Both Gunn and Depp were never criminally convicted for their offense. As far as we know at this time, James Gunn didn’t victimize anyone. However, he deeply transgressed many people’s moral foundations and communities need a shared moral framework to bind people together. In Depp’s situation, it appears the story of who is the victim and the abuser was not as initially portrayed by Heard. Anyone can be a victim or a perpetrator and some people are both.

As an individual, you may not have created this culture, but you can choose how to participate in it. A culture that does not have a path to redemption will have only roads that lead to perpetual punishment. There needs to be a fair, open process to those who are eligible for redemption.

Perhaps it begins with earned forgiveness. A contrite, regretful person should acknowledge their specific wrong-doing and take steps to show they will not repeat the same mistake. As the forgiver, it can mean letting go of the hurt and resentment. Taking a break from certain social media platforms can be beneficial as well. Of course, forgiveness does not mean the person is exempt from facing the consequences of their actions. But it does give every person an opportunity to be pulled up from the hole they dug for themselves.

Should James Gunn have been rehired to direct Guardians of the Galaxy 3? Should Amber Heard be removed from Aquaman 2? Is Johnny Depp redeemed or what will it take to earn the benefit of the doubt?

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About Sidekick Reviews

Movies, TV shows, comics, and video game news & review.

Posted on March 24, 2019, in Movies and tagged , , , , , , . Bookmark the permalink. 5 Comments.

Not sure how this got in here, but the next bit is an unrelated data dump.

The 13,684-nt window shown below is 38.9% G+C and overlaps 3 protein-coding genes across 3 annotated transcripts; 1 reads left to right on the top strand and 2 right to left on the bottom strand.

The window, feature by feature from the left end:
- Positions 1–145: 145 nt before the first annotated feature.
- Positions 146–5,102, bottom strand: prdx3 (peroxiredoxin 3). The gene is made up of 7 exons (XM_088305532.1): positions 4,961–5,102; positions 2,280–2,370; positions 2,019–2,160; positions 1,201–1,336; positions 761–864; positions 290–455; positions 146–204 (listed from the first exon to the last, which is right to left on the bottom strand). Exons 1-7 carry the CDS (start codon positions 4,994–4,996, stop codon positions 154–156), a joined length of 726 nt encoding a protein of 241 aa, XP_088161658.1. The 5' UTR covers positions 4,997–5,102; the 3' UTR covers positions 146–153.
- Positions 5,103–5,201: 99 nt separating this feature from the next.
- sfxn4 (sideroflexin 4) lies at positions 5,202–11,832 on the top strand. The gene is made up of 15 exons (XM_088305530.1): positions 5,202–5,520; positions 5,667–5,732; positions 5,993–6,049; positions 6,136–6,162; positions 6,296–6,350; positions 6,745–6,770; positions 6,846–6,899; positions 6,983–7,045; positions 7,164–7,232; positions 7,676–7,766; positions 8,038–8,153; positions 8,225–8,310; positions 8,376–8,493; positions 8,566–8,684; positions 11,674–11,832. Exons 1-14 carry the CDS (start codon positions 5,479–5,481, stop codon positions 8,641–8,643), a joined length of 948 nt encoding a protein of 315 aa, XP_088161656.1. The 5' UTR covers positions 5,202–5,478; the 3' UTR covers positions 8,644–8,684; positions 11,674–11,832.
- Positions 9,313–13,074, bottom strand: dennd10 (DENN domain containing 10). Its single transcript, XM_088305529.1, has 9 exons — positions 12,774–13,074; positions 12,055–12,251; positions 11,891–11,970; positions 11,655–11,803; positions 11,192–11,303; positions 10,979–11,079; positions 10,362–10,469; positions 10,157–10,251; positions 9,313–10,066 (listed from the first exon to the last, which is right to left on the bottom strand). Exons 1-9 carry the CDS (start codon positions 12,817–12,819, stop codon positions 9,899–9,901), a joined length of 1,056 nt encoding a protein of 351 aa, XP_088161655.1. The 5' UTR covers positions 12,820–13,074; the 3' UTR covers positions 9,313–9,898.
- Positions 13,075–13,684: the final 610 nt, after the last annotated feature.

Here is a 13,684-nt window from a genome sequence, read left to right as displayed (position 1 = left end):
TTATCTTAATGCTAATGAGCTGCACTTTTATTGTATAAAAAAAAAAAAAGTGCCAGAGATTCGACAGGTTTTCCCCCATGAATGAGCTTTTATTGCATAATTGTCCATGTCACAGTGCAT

1. This is a wonderful, insightful article, and I really appreciate you raising these questions! I’ve been thinking about this topic lately, and I do think that it’s important to allow for redemption if a person is willing to admit they are wrong and they show genuine change. It’s also hard to find what’s true in our social media dominated culture, where information travels quickly but isn’t necessarily vetted. I don’t have all the answers, but it’s good that we talk about these issues. Thank you for promoting the conversation!

    • I’m glad to hear this post helps with the conversation. I’ve been thinking about these things for a while. I hope using examples in the movie industry highlights the issues. I’m not sure of all the answers either, but I think redemption should be a part of that conversation. That’s a really good point about it’s hard to find what’s true in our social media culture. I could probably write another whole post about that. 🙂

  2. I find it difficult too, I like to think innocent until proven guilty. But then people lawyer up and never face consequences. Also we tend to bring our own perspective, experiences and prejudice to these things. So this is a good article to do. I don’t think Roseanne or James Gunn should have been fired but I understand how hurtful that is to some people so it’s a tough one. I just know I am not without sin myself.

    • I think giving people the benefit of the doubt can be helpful. There may be misunderstandings and people may post things impulsively. I definitely agree about innocence until proven guilty. I would try to be lenient in cases such as Roseanne and Gunn for a bunch of reasons, but I guess there other perspectives as well. Great to get your thoughts on this topic.